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Whether you are a crocheter, a knitter or both: do you know the Ravelry database? It's a free platform based on what users share on it and is a really useful tool to find free or paid patterns, to organize your pattern library, list your projects and organize your creative projects. Let me explain why.
First things first: what is Ravelry?
Ravelry is a powerful user driven database. International crocheters, knitters, weavers, dyers, designers and businesses from the fibre sector are reunited on it and fill it up with information.
What can you do on Ravelry?
Save your projects with personal notes: what yarn you used, how long it took, rate the patterns or note the small personal adjustments you've made.
Search for new patterns thanks to a powerful search engine (I'll talk more about this here).
Buy and download patterns (free or paid), have them all in one place and be informed if an update is published!
Get in touch with other designers and creators!
Why use a database to organize your crochet projects?
I have multiple reasons in mind, so here goes:
1- To see your progress as a maker over the years
Sometimes, I like to browse through my old projects and I can see how much my crochet and knitting practice have evolved. It's really satisfying to see your creations becoming more and more beautiful, original, different and... error-free! As makers, it's normal to have some downtimes or to lose your mojo, but we must never forget where we started!
I have been using Ravelry diligently for 8 years now. As you can see, at the beginning I did a lot of simple projects, but slowly I see the evolution in the fibers I have used, the complexity of the projects I selected, their diversity and the quality of my photos (!). It's a fun little time travel!
2- To remember important details such as the yarn or hook used for a project
I recently found in my yarn stash a lovely leftover but I could not remember its composition and weight. I did remember having knit socks with it. So I went back to my Ravelry projects where I had noted the type of yarn. In this case, Blue Moon Fiber Arts had also linked their product in Ravelry, so I was able to access all the details needed to use my leftover yarn.
More recently, I was ordered a rabbit softie (Tommy the Bunny pattern from All From Jade) that was ready made in my Etsy shop, but with a second identical one as a custom order. Since I had used another yarn than the one recommended in Jade's pattern, I no longer knew what size of hook I had used to make the first one... once again, my Ravelry project helped me and I was able to recreate my first bunny!
3- To find a pattern for a specific yarn
Did it ever happen to you to get a yarn skein as a gift or bought a skein on a whim, but without having a specific project for it? I had a beautiful skein of hand spun yarn, purchased at Knit City Montreal last April. To find a project for it, I used the Advanced Search function on Ravelry.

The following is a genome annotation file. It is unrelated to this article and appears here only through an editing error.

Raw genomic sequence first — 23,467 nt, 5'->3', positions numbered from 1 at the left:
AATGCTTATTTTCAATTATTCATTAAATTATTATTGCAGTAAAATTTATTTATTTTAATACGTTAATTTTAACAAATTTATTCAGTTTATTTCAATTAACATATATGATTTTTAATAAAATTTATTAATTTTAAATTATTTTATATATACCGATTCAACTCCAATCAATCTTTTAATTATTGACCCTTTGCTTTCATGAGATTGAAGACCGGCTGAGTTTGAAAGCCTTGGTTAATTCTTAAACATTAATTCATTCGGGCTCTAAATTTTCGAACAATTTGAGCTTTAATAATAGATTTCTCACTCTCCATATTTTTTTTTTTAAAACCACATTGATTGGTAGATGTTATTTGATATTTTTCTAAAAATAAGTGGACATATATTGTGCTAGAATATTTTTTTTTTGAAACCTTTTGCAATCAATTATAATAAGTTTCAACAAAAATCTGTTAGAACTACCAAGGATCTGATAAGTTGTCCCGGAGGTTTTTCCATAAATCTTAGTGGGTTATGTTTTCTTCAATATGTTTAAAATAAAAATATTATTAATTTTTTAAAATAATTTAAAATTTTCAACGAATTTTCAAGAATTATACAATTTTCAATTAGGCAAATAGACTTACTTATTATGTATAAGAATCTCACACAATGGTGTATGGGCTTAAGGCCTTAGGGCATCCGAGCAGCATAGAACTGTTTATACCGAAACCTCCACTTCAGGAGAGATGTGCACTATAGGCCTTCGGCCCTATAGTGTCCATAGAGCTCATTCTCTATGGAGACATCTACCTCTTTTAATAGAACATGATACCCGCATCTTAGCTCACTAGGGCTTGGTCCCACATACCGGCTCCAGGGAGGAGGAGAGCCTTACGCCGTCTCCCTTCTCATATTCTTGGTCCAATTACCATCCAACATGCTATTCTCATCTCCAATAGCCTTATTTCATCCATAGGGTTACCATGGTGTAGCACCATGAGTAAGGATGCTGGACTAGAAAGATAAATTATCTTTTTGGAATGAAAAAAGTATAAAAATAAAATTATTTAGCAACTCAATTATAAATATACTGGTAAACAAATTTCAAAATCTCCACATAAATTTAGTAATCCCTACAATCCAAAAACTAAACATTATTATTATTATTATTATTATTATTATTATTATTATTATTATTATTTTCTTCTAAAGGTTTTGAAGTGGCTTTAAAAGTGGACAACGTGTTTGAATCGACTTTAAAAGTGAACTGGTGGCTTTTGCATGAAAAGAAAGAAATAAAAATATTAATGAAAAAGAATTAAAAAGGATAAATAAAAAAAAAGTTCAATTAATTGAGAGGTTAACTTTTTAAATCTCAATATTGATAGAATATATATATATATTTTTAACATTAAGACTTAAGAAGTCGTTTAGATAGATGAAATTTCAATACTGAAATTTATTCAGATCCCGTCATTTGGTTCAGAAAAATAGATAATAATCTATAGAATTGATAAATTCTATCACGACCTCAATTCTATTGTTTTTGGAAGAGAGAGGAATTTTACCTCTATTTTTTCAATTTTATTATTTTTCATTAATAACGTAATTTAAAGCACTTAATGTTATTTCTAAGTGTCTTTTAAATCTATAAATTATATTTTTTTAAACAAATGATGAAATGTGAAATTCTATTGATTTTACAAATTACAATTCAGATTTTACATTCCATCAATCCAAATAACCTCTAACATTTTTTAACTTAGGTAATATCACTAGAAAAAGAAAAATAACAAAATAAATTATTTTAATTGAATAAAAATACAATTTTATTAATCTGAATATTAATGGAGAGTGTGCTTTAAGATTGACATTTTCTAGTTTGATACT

I wanted to make a cowl and I had 200g of wool for a total of 92 m. Circled in yellow below, you will see the criteria that I indicated for my search:
From there, I had many beautiful options for my project without needing to go through dozens of pages.
4- To organize your To-do list and your wishlist
Whenever I see an inspiring pattern, or one that would go well with a yarn skein from my stash, or one I would like to make in the future, I add it to my Ravelry favorites. You can classify them by Bundles, or pattern categories, with notes for future use. This is what I did with my pattern from #3:
5- For your patterns to be up-to-date and to communicate with designers
After designers publish patterns, they may have to make a modification to the original file after a few months or years.
When you buy a pattern from Ravelry, even if you lose your confirmation email or discard the PDF file after changing computers for instance, you will still have access to your purchases via your Ravelry library. In addition, if it happens that a modification is made by the designer, you will receive a message to download the updated file for free. It happened to me with a doll pattern and her wardrobe that had new pieces added recently! You can also find all available updates by clicking on Notebook, then Library, then Updates Available:
Plus, if you have a question about a pattern, you can reach out to the designers themselves by going on their profile and clicking on Message.
Ravelry, seen by designers
I really love Ravelry as a crocheter, but it also has multiple advantages for me as a designer! When you enter a project in the database and link them to my pattern, I get to see your makes! There's not much more exciting for us designers than to see our designs come to life!
Below are three City Lights hats that were crocheted last year:
👉 How do you organize your patterns? Are you a Ravelry user? Did this post help you discover some functions of this database?
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